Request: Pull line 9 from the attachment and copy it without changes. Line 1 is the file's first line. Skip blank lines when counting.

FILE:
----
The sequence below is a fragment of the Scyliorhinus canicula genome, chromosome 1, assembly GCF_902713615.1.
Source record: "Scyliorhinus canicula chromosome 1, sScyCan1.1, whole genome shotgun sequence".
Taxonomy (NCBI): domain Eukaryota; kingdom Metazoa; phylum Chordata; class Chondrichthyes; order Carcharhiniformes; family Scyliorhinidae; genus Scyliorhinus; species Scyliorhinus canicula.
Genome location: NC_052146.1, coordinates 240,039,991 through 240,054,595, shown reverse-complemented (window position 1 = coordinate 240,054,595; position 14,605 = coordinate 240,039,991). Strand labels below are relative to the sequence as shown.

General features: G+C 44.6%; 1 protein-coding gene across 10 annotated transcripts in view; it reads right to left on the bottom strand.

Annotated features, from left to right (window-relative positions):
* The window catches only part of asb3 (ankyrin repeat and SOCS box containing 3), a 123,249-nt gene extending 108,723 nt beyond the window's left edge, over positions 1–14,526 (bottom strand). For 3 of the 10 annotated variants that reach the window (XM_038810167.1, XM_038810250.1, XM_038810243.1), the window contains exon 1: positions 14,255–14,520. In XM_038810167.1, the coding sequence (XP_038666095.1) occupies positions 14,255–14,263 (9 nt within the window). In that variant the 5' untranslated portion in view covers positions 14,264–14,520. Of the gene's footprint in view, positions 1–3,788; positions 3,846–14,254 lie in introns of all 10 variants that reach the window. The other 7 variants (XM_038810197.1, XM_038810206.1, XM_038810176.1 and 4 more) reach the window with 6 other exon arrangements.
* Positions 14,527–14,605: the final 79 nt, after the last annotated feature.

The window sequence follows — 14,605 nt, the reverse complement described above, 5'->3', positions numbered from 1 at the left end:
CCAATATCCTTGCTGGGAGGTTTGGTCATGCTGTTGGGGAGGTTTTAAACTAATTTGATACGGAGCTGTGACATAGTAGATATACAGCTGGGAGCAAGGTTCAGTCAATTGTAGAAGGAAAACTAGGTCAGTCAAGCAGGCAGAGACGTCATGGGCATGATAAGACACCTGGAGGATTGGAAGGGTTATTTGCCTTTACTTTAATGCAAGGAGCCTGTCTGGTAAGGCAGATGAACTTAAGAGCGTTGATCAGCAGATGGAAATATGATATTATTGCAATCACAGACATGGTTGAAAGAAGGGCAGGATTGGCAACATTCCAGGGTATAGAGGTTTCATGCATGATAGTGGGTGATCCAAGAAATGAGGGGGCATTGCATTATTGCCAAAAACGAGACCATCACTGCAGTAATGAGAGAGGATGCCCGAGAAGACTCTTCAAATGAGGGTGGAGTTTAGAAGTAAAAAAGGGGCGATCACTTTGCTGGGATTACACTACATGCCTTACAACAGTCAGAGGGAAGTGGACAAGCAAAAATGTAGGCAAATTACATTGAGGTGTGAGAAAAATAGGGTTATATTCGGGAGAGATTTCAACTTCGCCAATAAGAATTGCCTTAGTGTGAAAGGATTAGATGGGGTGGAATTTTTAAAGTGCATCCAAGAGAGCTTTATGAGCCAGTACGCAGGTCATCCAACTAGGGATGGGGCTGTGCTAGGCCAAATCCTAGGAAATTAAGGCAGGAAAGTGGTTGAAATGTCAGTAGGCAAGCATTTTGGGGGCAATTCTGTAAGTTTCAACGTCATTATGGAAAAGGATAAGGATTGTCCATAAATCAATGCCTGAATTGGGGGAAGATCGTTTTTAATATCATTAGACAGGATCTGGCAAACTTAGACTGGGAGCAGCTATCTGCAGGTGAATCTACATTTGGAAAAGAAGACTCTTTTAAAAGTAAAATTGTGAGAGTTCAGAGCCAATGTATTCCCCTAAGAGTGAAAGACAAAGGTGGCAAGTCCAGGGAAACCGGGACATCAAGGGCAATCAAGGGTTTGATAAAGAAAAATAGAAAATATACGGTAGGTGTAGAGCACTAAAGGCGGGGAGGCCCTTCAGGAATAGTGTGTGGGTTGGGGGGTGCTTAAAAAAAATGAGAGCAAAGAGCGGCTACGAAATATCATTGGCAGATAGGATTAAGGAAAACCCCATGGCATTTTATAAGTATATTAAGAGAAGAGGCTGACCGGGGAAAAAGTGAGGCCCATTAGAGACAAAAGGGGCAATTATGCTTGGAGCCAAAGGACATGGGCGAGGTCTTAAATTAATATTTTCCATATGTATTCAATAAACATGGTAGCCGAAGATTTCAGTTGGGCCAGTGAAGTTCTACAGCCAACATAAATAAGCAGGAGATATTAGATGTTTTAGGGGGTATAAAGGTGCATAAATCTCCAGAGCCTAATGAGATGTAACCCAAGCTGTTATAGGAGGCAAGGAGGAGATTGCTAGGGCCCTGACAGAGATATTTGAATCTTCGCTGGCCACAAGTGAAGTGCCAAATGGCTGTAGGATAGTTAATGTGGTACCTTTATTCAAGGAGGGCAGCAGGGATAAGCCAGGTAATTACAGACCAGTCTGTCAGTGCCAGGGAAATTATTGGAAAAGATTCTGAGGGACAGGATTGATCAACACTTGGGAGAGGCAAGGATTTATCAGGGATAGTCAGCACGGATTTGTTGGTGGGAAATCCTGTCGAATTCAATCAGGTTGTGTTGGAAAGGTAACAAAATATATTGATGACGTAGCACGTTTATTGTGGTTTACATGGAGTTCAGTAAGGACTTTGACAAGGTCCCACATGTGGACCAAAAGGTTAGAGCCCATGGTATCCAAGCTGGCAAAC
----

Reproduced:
The window sequence follows — 14,605 nt, the reverse complement described above, 5'->3', positions numbered from 1 at the left end: